Charity employees working from home are a tempting target for hackers. We highlight the new techniques hackers are using and the cyber security measures that can help keep them out
The millions of people working at home because of the COVID-19 pandemic present a potential bonanza for hackers. That’s because home workers’ cyber security measures are usually less effective than the cyber security systems running in the offices of the charities and businesses they work for.
Back in March, when people started home working in large numbers with little or no prior warning, hackers were quick to exploit any obvious cyber security weaknesses that they could find.
Fortunately most charities have now had the time to introduce cyber security measures designed to better protect staff who are working from home, including ensuring that all computers are running good endpoint protection software from a reputable vendor such as Avast, Bitdefender, or Norton. Most staff working at home now also understand the importance of securely backing up any charity data stored on their home computer.
But hackers never give up. Home workers now face a new generation of cyber security threats that have been designed specifically to target them while they work away from their offices. These threats aim to sidestep standard cyber security measures that many home workers now have in place, and that means that its necessary to take some extra steps to thwart them.
Phishing attacks, where hackers use misleading emails or fake web sites to trick people into clicking on malicious links or downloading malware onto their computers, have long been one of the most dangerous types of cyber attacks.
Hackers are now seeking to exploit people’s desire for information about COVID-19 while they work at home by setting up fake advice websites and sending out emails purporting to contain important information. Security firm Barracuda Networks reports a 667% increase in phishing emails that claimed to be about ways to protect against Coronavirus to trick people into opening emails containing malware that can infect the user’s computer.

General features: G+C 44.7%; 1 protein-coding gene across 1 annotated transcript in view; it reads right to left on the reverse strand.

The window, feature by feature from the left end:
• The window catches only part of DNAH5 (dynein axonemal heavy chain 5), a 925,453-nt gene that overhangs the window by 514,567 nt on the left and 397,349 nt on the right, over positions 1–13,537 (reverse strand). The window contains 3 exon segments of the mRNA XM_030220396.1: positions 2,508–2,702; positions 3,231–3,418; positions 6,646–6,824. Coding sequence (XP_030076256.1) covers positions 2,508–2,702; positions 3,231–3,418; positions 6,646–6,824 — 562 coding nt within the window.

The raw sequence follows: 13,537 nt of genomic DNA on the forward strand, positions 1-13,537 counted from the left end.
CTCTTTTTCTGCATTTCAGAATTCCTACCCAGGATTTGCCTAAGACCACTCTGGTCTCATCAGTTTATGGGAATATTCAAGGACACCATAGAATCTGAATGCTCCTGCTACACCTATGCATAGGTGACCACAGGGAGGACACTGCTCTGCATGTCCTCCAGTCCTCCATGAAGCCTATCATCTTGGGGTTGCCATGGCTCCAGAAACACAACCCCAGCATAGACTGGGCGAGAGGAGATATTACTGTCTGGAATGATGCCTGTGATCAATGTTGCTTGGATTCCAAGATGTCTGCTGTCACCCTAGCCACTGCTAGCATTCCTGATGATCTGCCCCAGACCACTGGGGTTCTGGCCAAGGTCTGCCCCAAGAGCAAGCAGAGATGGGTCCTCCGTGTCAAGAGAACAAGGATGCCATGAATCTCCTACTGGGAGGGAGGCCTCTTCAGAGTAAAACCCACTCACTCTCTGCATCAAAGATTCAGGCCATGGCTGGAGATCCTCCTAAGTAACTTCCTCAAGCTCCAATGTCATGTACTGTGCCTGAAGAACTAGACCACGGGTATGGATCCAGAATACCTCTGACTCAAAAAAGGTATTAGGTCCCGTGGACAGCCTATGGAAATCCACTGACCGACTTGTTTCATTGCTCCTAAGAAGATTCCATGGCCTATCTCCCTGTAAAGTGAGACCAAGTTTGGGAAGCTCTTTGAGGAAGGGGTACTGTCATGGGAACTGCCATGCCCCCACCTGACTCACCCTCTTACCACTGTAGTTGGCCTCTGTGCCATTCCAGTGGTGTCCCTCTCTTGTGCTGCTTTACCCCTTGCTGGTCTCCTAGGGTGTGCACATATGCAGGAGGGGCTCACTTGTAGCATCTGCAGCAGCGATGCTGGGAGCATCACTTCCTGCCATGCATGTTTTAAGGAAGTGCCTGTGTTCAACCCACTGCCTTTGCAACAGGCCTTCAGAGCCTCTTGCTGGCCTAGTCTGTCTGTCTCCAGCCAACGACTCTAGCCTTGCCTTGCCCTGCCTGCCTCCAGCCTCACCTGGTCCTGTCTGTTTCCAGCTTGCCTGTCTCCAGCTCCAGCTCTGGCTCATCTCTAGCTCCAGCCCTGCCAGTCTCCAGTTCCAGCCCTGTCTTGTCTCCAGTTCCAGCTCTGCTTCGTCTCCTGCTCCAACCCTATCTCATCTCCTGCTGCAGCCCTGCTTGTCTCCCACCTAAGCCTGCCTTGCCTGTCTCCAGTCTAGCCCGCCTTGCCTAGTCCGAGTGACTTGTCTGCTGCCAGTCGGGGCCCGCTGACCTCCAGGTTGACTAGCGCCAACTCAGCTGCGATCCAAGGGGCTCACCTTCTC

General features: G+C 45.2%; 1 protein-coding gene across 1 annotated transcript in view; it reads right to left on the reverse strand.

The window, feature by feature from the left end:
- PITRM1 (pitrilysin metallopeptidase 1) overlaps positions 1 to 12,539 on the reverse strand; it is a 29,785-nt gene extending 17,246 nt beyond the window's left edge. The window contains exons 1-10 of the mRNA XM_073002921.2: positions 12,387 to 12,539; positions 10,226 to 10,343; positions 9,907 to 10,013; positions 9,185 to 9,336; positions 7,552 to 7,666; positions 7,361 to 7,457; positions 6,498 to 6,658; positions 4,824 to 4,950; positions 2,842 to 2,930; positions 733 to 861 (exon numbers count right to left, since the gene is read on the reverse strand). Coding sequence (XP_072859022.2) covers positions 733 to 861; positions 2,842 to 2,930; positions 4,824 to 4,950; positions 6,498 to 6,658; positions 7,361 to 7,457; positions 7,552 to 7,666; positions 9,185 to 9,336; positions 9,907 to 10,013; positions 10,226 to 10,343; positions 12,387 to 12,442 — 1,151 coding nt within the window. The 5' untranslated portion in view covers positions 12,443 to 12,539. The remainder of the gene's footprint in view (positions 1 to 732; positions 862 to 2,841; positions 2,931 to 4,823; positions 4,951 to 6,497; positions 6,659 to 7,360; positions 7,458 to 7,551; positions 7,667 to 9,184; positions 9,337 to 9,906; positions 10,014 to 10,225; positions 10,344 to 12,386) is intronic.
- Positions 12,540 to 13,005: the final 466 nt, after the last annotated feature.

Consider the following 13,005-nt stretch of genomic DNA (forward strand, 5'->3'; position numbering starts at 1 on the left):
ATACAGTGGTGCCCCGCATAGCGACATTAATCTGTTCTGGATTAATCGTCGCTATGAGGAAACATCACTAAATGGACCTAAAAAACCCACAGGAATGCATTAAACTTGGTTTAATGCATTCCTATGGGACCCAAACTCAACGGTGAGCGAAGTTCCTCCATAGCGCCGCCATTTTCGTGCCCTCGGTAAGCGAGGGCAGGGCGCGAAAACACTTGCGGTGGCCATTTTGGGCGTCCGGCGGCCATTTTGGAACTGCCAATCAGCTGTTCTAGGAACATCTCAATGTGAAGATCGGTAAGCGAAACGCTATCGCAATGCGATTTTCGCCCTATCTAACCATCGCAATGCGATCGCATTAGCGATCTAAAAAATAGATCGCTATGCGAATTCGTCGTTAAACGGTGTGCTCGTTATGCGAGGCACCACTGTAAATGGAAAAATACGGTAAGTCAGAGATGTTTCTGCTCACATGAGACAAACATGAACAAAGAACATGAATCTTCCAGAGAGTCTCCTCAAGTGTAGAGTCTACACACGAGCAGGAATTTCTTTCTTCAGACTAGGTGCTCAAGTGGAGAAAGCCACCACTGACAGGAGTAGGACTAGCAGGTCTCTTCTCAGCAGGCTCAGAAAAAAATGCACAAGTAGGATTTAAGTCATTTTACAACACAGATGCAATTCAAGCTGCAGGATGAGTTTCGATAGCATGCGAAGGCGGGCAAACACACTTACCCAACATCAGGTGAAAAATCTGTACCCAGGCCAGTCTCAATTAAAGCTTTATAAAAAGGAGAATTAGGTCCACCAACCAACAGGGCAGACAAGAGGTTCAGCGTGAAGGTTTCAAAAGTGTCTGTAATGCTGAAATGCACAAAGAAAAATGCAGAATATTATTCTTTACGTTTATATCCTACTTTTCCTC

The best way to protect against phishing attacks is to be aware of the risks. That means that staff should be educated and reminded never to click on links in emails that they are not expecting, and never to download software from websites that they reach via a link in an email – especially if they purport to contain information about COVID-19. Products like PhishMe can also help prevent phishing attacks by sending employees harmless phishing emails to train them how to recognise them.
Since phishing attacks often result in user names and passwords being compromised, another line of defence is to ensure that when charity staff log on to office computer systems or cloud services from home they use two factor authentication (2FA). This usually involves receiving a text message with a one-time code which needs to be supplied in addition to a password when logging on.
Many charities and other organisations with a high proportion of staff working from home use applications running in the cloud, and also use the cloud as a collaboration space where documents, spreadsheets and all kinds of data can easily be stored and shared.
The security of most cloud services is generally very high, because most cloud cyber security measures are the responsibility of the cloud service provider who ensures that any security weaknesses are fixed and software is updated automatically on behalf of all its customers. But some of the responsibility for the cyber security of cloud services lies with customers, who need to ensure that they keep their passwords secure, configure their storage correctly, and access the cloud services over secure networks from malware-free computers.
Hackers understand that there are rich pickings to be had in the cloud, which explains a new type of threat which is emerging: cloudjacking. This involves exploiting any weaknesses in cloud services and the ways that home workers connect to them in order to get access to the documents, customer information and other data that may be stored there.
The simplest reason that hackers are able to pull off cloudjacking attacks is because of misconfigurations. A common example is when someone uses cloud storage to share documents with colleagues but mistakenly configures the storage so that anyone can view it. Earlier this month researchers from CyberNews announced the discovery of a database stored on Amazon’s cloud service containing 350 million email addresses which was publicly accessible.
Hackers can also use phishing attacks to steal passwords, allowing them to access cloud services with stolen login details. More sophisticated attacks involve hackers tricking home workers into downloading modified versions of the client software used to access some cloud services. The modified software allows the hackers to steal login details as well as any data stored in the cloud service.
Charities and other organizations using cloud storage should check the configuration of their storage regularly, and use a service such as Amazon Macie to identify sensitive data such as credit card numbers or client details and ensure that it is encrypted or suitably protected in some other manner.